Mark said a natural inclination many people have when a horse is troubled in a particular area of the arena, or by a particular thing, is to keep them near it and make them work through it. He says getting in this sort of fight with the horse is rarely useful - instead, take the horse to an area where they can cooperate and then gradually work back into the troublesome area as the horse is able to cope.
So we moved Dawn down to a different area of the arena and continued to work. Since her energy level was now way up, we worked on speed regulation at the trot. This involved many, many, many small circles at a pretty fast trot, with constant changes of direction in a figure 8 shape. I also had to do some "allowing" here - which can be hard to do mentally when your horse is close to taking off with you - by only putting pressure on the inside rein to get the turn but by keeping the outside rein loose - I just put my outside hand forward next to her neck - so that her body could follow her nose. I didn't get dizzy, which was fortunate. We did this for a while, and when she'd start to slow a bit, Mark would have me continue to circle in one direction and if she was able to offer a trot with proper pace, then allow her to move in a straight line. We were able to get at least 7 nice soft steps without rushing in each direction, and then I'd let her walk for a bit. We repeated this several times, and on our last try, as we came out of our circles, she was able to do 7 soft steps down towards the end of the ring that had been the problem.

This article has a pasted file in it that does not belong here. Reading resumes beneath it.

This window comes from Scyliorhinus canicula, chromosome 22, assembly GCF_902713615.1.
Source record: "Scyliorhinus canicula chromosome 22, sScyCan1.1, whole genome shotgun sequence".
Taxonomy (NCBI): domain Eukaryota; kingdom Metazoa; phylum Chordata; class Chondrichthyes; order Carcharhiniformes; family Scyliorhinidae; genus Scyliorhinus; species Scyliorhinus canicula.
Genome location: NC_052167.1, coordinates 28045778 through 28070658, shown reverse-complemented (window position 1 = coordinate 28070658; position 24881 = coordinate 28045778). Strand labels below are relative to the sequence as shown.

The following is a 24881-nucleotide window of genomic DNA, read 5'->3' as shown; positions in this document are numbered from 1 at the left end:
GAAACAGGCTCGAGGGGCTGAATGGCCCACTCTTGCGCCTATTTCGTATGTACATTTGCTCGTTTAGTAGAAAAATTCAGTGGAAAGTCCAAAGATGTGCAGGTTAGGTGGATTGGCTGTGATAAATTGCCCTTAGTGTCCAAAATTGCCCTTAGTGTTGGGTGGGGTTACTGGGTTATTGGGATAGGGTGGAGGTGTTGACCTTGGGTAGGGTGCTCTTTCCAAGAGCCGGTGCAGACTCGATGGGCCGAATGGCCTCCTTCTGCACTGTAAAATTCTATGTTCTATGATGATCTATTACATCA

Mark pointed out that her sweat patterns - she was very sweaty on her neck and shoulders and not so much elsewhere - indicated that she'd been overusing her front end and not using her hindquarters as much except in the moments when we got softness - and that this would change as she used herself better. Mark seemed to think we'd done pretty well, particularly considering that, as he put it with his characteristic understatement, Dawn was "not an easy ride".
One thing I also like about Mark is that he challenges you to do what you're able to do (even if you're not sure you can), but I've never seen him put a rider in a position where they were unsafe or overfaced, nor does he ever force a rider to do something they just aren't comfortable doing. That was certainly the case with my ride on Dawn - some of the stuff we were doing was pretty mentally challenging (letting a very dynamic horse go forward when soft, riding through an issue with a horse who's starting to mentally check out and leave), but I just kept riding, knowing that Mark wouldn't have asked me to do it if he didn't think I could handle it.
Dawn and I were pretty pooped when we were done - I put her away - would have liked to hose her off but it was too cool - and then I went off to rest and eat something (I packed yoghurts and fruit) and watch the other riders. And then, later in the day, I had my work session with Drift.
To be continued . . .